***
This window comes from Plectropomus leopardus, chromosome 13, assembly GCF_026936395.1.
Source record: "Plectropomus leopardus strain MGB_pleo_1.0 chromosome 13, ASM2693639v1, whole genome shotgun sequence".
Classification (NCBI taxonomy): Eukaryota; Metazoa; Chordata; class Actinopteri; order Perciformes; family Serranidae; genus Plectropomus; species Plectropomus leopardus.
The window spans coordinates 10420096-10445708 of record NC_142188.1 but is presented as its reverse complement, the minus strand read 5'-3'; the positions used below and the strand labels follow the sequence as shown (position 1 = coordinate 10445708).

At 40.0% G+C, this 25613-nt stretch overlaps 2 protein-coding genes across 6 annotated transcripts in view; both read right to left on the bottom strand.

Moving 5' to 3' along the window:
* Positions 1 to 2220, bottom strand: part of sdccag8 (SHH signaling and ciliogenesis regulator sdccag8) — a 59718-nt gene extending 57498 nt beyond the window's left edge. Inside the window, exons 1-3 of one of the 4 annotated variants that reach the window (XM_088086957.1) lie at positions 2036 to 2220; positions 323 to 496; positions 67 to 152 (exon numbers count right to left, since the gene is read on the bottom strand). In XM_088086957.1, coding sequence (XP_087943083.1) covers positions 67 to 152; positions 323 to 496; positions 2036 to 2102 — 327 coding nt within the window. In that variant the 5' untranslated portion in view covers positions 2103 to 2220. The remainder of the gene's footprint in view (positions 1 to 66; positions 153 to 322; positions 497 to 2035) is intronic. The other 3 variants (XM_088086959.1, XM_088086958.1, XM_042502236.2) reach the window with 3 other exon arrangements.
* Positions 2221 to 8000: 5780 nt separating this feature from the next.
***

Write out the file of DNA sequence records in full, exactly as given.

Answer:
This window comes from Plectropomus leopardus, chromosome 13, assembly GCF_026936395.1.
Source record: "Plectropomus leopardus strain MGB_pleo_1.0 chromosome 13, ASM2693639v1, whole genome shotgun sequence".
Classification (NCBI taxonomy): Eukaryota; Metazoa; Chordata; class Actinopteri; order Perciformes; family Serranidae; genus Plectropomus; species Plectropomus leopardus.
The window spans coordinates 10420096-10445708 of record NC_142188.1 but is presented as its reverse complement, the minus strand read 5'-3'; the positions used below and the strand labels follow the sequence as shown (position 1 = coordinate 10445708).

At 40.0% G+C, this 25613-nt stretch overlaps 2 protein-coding genes across 6 annotated transcripts in view; both read right to left on the bottom strand.

Moving 5' to 3' along the window:
* Positions 1 to 2220, bottom strand: part of sdccag8 (SHH signaling and ciliogenesis regulator sdccag8) — a 59718-nt gene extending 57498 nt beyond the window's left edge. Inside the window, exons 1-3 of one of the 4 annotated variants that reach the window (XM_088086957.1) lie at positions 2036 to 2220; positions 323 to 496; positions 67 to 152 (exon numbers count right to left, since the gene is read on the bottom strand). In XM_088086957.1, coding sequence (XP_087943083.1) covers positions 67 to 152; positions 323 to 496; positions 2036 to 2102 — 327 coding nt within the window. In that variant the 5' untranslated portion in view covers positions 2103 to 2220. The remainder of the gene's footprint in view (positions 1 to 66; positions 153 to 322; positions 497 to 2035) is intronic. The other 3 variants (XM_088086959.1, XM_088086958.1, XM_042502236.2) reach the window with 3 other exon arrangements.
* Positions 2221 to 8000: 5780 nt separating this feature from the next.